• Dr Mari

    Love your transparency; thank you! Leadership is so much about relationships, integrity, and being genuine. I love this piece–great reminders!

  • Jihoon

    “What bugs you about me? Specifically, what are the three things that cause you to be uncomfortable or irritated with me?”Indeed, this question is crucial for me. I gotta ask my wife this, am I whether an incarnational leader or not to my family?

  • John Reinagel

    Thanks for pulling this post out of the archives. It is very timely for me. I’m write a series of close to this topic. I think as leaders of groups and/or enterprise we forget too often the lessons of the Bible that we should simply just love others.

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  • Deborah H. Bateman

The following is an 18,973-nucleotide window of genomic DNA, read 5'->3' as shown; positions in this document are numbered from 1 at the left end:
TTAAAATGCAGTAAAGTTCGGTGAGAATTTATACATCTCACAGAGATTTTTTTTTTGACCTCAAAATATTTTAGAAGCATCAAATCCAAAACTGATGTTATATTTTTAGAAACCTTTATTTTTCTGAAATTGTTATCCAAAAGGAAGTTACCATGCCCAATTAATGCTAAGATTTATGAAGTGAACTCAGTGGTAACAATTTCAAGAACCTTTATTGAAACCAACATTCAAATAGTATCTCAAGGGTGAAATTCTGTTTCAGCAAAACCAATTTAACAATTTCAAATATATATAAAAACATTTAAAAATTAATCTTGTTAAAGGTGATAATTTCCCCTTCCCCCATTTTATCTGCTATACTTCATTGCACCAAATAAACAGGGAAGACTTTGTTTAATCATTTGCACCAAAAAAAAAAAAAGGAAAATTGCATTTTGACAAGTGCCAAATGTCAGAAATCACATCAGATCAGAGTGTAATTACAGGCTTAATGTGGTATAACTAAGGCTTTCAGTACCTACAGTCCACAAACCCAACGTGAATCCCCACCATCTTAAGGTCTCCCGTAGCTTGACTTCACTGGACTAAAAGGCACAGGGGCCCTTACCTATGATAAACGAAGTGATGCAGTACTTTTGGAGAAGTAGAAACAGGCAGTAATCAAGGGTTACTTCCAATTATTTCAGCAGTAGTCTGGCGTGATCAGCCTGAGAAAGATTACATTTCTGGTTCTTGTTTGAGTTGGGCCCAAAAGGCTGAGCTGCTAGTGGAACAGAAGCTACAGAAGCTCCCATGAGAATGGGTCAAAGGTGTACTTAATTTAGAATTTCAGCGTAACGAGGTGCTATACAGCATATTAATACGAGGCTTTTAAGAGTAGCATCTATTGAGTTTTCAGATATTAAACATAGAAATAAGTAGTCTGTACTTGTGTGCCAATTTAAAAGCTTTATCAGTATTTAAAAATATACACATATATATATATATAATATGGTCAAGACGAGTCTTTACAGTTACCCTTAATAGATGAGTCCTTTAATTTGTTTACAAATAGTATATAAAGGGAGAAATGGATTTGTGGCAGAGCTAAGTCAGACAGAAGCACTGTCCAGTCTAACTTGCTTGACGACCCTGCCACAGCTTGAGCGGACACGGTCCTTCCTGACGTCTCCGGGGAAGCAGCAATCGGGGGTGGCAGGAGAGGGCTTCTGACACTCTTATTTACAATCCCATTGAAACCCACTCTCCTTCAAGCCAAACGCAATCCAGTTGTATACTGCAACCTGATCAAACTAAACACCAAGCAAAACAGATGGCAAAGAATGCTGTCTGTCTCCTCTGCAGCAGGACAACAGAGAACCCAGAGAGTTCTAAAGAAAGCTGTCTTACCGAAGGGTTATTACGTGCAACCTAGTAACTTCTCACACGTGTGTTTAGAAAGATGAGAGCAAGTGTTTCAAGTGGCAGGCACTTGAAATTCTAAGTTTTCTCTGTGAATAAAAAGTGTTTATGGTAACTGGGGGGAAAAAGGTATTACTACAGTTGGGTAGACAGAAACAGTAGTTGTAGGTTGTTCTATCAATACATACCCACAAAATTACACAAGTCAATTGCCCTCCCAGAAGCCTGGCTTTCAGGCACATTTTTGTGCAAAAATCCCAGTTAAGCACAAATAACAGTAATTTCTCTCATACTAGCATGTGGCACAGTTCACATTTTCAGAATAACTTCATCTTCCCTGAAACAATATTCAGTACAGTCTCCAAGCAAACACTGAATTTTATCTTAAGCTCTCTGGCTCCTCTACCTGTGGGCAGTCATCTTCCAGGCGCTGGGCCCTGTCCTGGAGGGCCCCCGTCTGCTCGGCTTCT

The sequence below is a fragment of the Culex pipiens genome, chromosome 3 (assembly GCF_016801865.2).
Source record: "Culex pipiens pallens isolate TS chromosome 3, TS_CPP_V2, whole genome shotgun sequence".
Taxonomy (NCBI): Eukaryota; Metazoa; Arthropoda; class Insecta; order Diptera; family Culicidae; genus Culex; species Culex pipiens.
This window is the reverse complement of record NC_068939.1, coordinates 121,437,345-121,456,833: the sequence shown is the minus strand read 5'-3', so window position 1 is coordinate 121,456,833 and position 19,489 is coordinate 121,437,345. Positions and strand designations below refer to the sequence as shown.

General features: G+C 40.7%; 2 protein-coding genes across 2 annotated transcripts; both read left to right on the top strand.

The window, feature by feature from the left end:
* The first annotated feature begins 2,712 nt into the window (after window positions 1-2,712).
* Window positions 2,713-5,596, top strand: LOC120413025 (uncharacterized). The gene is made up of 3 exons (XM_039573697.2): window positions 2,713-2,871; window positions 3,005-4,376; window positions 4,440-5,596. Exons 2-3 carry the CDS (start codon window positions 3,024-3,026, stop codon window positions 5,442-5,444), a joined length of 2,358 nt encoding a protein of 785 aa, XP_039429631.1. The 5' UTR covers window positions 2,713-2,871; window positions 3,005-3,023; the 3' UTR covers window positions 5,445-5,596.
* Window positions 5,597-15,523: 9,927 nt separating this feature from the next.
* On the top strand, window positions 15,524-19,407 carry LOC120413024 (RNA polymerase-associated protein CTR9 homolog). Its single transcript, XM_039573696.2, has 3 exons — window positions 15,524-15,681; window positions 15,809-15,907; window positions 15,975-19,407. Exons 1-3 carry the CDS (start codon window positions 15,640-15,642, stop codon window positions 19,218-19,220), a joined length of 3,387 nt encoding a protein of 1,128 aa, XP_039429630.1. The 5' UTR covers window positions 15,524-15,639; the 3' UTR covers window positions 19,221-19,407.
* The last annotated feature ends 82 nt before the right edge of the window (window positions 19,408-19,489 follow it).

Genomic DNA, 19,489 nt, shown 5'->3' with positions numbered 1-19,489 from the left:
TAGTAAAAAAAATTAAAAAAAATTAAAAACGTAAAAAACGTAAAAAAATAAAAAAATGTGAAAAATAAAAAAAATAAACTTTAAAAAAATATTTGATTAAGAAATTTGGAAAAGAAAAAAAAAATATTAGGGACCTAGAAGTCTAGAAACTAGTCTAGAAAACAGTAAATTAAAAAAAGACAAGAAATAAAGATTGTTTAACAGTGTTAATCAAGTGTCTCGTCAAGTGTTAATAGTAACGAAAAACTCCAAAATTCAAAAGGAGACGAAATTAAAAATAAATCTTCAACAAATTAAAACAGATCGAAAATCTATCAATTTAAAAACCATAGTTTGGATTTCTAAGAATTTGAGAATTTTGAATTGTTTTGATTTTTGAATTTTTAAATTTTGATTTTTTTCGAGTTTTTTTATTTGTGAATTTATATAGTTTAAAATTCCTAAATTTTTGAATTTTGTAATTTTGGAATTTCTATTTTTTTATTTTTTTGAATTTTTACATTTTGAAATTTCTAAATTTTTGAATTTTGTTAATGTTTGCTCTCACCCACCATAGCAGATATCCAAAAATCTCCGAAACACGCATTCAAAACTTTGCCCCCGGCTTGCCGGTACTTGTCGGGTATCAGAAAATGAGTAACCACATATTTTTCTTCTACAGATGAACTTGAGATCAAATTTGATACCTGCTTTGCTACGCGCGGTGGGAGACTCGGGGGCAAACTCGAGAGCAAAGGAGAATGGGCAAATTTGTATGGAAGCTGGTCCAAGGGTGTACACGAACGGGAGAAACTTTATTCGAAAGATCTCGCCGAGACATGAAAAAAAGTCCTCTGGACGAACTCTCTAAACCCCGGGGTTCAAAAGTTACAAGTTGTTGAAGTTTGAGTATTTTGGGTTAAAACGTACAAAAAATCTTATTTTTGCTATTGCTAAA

Thanks for sharing this post. So often we think people are supposed to come to us or enter into our world when in reality as you point out we need to enter into their world. I too fail at this in a lot of ways. It is something I need to be more conscience about. Thanks for reminding me.
    Deborah H. Bateman – Author

  • JamesDenman

    Our children, often times they are operating in a different world. Simple, somewhat boring things on the surface. But take time to get on their level and you will start to understand them and maybe even learn a thing or two. I had a dear friend that would engage children in this way. He would ask them “If you could be any bug what would it be?” The kids loved it and all kinds of conversations would erupt. My followers often grow me into the person I am to become.

  • Ricardo Butler